Sunday, April 3, 2011

C is for Convict Planets

I came up with the idea of convict planets so that I could scratch the Trigun-style space western itch in Assholes in Space without having to seriously redefine the game world. One of the things that I really appreciate about science fiction settings in general is that a completely new environment or set of social rules can be just a planet away, like how Firefly and Cowboy Bebop can switch from gleaming future cities to frontier satellites in between episodes. Plus, the idea of desert planets conquered with jury-rigged technology just tends to appeal to me.

Convict planets are the interstellar equivalent of Australia, where the less scrupulous or financially solvent members of the Federation of Allied Worlds can send their repeat offenders to fend for themselves. These makeshift colonies are generally located on planets where terraforming has failed to meet the specifications of a multi-stellar corporation or whose natural environments are... less than hospitable. Anything from barren wastelands to swamp worlds filled with vicious carnivorous plants could be home to a convict planet, depending upon the severity of the crimes committed. Hopefully.

Criminals being sent to a convict planet are generally launched from Federal prison transports in dropships known as Oneways. Each Oneway is only equipped with stabilizing thrusters and enough fuel to move the ship into an atmospheric entry, where an ample amount of heat shielding and impact-resistant foam should protect every passenger in the crash landing. During the drop, a recorded message will inform the prisoners about the basics of their new home, its environmental hazards and the existing power structures (if any). Once they crash and extricate themselves from the foam-filled mess that was their transport, they're on their own.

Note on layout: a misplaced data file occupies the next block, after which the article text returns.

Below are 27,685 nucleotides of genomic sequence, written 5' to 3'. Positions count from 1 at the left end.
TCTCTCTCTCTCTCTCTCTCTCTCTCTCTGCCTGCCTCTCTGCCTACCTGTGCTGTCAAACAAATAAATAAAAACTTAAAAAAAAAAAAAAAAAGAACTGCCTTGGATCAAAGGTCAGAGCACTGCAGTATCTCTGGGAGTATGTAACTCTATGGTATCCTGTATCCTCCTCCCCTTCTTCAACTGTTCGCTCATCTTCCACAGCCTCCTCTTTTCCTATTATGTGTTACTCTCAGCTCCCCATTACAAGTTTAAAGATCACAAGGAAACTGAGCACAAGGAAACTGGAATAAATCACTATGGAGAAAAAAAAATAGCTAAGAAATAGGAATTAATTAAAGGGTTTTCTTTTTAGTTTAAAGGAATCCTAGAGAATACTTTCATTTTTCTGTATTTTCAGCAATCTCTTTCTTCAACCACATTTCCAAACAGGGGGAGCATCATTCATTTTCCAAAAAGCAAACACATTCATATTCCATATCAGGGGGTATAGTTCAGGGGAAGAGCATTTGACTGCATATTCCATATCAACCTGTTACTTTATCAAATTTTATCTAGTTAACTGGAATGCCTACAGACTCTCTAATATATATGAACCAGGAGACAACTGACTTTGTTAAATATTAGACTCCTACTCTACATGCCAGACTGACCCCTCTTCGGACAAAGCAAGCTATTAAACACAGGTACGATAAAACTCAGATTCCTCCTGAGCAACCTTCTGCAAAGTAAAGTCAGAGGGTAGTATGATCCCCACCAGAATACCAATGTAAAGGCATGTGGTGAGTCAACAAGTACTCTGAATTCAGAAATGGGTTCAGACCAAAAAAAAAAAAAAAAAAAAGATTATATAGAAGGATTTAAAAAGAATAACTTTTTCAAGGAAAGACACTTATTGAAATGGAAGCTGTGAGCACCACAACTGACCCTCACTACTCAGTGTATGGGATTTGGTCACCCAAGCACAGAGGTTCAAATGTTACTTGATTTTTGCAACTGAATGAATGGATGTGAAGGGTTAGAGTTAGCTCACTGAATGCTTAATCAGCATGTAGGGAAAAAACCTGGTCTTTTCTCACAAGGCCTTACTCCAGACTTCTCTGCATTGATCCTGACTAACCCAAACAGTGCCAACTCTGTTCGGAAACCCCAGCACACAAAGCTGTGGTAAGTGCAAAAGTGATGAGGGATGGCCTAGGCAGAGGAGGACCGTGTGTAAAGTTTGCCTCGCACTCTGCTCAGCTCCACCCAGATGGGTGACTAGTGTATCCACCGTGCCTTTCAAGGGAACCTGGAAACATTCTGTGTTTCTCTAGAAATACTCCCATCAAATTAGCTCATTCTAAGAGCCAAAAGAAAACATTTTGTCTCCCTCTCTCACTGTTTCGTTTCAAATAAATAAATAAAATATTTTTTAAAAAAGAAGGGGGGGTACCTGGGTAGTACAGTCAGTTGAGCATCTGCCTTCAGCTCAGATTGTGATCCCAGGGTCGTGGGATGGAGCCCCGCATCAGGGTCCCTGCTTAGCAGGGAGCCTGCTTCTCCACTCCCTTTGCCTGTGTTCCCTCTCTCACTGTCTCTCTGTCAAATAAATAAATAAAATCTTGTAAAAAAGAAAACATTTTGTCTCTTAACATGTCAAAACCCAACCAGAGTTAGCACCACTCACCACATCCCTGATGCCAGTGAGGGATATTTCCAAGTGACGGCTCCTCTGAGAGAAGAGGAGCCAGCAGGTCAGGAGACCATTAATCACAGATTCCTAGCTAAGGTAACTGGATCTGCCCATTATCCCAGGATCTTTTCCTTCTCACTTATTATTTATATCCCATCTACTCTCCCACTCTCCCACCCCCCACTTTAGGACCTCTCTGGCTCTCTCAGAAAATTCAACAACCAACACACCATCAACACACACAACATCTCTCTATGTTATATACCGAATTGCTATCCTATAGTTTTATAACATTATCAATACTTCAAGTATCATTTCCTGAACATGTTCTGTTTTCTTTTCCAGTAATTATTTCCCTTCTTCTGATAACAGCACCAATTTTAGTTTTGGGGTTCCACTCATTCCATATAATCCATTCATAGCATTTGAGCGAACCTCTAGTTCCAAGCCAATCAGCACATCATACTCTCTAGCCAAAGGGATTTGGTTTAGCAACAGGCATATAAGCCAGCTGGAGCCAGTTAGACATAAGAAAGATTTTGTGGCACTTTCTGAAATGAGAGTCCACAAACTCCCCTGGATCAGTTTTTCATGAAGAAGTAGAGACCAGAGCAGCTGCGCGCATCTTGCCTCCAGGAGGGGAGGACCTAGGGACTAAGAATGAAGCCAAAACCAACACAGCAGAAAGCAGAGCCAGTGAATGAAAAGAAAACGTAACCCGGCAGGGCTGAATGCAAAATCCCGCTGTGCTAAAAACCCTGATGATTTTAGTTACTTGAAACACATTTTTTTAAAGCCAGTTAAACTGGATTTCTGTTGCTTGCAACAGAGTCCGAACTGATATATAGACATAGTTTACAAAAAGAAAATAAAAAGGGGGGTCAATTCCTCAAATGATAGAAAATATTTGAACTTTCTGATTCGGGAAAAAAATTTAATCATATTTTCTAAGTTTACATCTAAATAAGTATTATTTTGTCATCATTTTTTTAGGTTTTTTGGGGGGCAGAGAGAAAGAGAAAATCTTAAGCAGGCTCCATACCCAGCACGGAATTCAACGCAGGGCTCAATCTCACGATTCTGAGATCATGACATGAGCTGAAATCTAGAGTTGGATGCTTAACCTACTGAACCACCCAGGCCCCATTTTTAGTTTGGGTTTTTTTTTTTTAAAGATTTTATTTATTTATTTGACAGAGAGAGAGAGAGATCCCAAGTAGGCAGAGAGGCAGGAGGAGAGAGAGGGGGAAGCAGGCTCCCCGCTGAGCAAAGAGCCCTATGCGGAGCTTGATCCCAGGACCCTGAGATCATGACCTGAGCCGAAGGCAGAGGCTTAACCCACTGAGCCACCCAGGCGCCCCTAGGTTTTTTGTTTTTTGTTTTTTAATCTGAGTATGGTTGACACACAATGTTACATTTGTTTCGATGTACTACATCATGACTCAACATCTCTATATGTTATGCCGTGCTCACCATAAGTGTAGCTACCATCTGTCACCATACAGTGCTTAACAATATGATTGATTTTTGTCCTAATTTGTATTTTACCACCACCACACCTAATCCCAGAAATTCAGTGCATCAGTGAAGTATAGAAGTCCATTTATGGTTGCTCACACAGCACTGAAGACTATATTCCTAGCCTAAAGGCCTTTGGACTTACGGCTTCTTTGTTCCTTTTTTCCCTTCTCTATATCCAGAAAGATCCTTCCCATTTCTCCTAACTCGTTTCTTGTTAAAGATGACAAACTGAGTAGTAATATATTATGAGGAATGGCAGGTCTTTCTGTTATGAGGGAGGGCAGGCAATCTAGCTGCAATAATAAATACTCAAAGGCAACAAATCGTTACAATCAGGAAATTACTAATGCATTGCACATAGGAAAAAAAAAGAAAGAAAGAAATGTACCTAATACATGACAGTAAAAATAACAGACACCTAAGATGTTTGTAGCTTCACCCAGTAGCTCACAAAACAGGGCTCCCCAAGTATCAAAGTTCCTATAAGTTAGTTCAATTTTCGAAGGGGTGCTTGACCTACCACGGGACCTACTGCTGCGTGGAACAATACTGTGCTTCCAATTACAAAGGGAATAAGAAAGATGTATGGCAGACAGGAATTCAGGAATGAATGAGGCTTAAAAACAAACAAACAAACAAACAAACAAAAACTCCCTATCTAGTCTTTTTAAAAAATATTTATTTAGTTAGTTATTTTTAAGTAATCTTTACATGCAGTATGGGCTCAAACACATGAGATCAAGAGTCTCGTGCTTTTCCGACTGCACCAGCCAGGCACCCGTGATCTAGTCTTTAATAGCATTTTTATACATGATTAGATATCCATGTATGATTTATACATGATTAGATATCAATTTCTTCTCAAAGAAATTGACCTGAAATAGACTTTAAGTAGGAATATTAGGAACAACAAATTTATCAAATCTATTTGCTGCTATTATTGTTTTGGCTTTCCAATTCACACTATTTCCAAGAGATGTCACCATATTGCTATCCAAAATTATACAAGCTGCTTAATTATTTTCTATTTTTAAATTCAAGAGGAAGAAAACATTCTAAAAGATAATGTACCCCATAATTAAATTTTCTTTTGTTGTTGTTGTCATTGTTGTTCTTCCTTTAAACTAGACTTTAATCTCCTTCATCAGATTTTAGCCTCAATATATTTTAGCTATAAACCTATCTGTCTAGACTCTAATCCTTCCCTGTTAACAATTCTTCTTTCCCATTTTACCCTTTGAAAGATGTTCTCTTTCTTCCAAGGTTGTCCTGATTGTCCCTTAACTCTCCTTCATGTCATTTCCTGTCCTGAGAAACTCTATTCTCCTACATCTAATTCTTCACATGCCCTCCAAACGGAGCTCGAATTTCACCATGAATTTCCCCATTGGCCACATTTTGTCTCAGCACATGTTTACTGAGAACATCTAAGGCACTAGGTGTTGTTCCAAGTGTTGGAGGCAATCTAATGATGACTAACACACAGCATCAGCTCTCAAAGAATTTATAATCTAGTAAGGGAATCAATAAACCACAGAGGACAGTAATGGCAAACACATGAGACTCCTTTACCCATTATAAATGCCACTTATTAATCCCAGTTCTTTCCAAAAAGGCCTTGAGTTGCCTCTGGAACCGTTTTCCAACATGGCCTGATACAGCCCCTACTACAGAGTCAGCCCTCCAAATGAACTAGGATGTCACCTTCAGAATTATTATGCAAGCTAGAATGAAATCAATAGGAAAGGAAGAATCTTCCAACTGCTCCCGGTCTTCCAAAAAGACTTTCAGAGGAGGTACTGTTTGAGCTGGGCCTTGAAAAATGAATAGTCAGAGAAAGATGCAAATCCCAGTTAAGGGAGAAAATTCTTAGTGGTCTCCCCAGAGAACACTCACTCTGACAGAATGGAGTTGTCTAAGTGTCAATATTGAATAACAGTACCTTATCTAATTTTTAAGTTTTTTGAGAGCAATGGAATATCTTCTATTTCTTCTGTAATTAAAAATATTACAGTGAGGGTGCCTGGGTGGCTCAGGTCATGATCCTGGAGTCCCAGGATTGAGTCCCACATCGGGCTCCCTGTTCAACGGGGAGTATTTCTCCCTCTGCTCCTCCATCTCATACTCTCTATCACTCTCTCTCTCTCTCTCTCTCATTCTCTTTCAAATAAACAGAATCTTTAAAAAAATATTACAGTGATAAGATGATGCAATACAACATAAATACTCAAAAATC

Some convict planets have developed far better than their overseers anticipated, creating towns and cities from both the planet's natural resources and the salvaged wrecks of their Oneways. Generally, these more developed planets are either controlled by feudal warlords or else divided into civilized outposts and roving gangs of raiders and thieves. Towns are simultaneously wary and welcoming of new arrivals, like a constant Yojimbo-style struggle for power. Of course, there are plenty of other convict planets that have turned out more like the Most Dangerous Game.

Picture from Greg Martin's super cool guide on how to make planets in Photoshop, which I will totally start doing once I have some free time.


  1. Definitely sounds like a fun start to a campaign - dropped into a prison planet, escape, and.. vengeance? Or for that matter, crash landing there as a law-abiding citizen (shades of Escape from New York?) ... I've been wanting to more closely examine the role that prisons have to play in my S&W setting lately. Maybe some kind of riot/attempt at regaining control scenario is called for... Attica!

  2. Yeah, Escape from New York is ALWAYS going to be a significant influence on anything that involves prison cities. I just think it's a great way to set up the "This is how you all know each other" scenario. You may not know each other, but you're probably gonna have to buddy up real quick in order to survive.

  3. I love the idea of Convict Planets. I could see how that would make some great movies and books...

  4. I have to echo the comments above. This makes a great setting, or spot to start a campaign.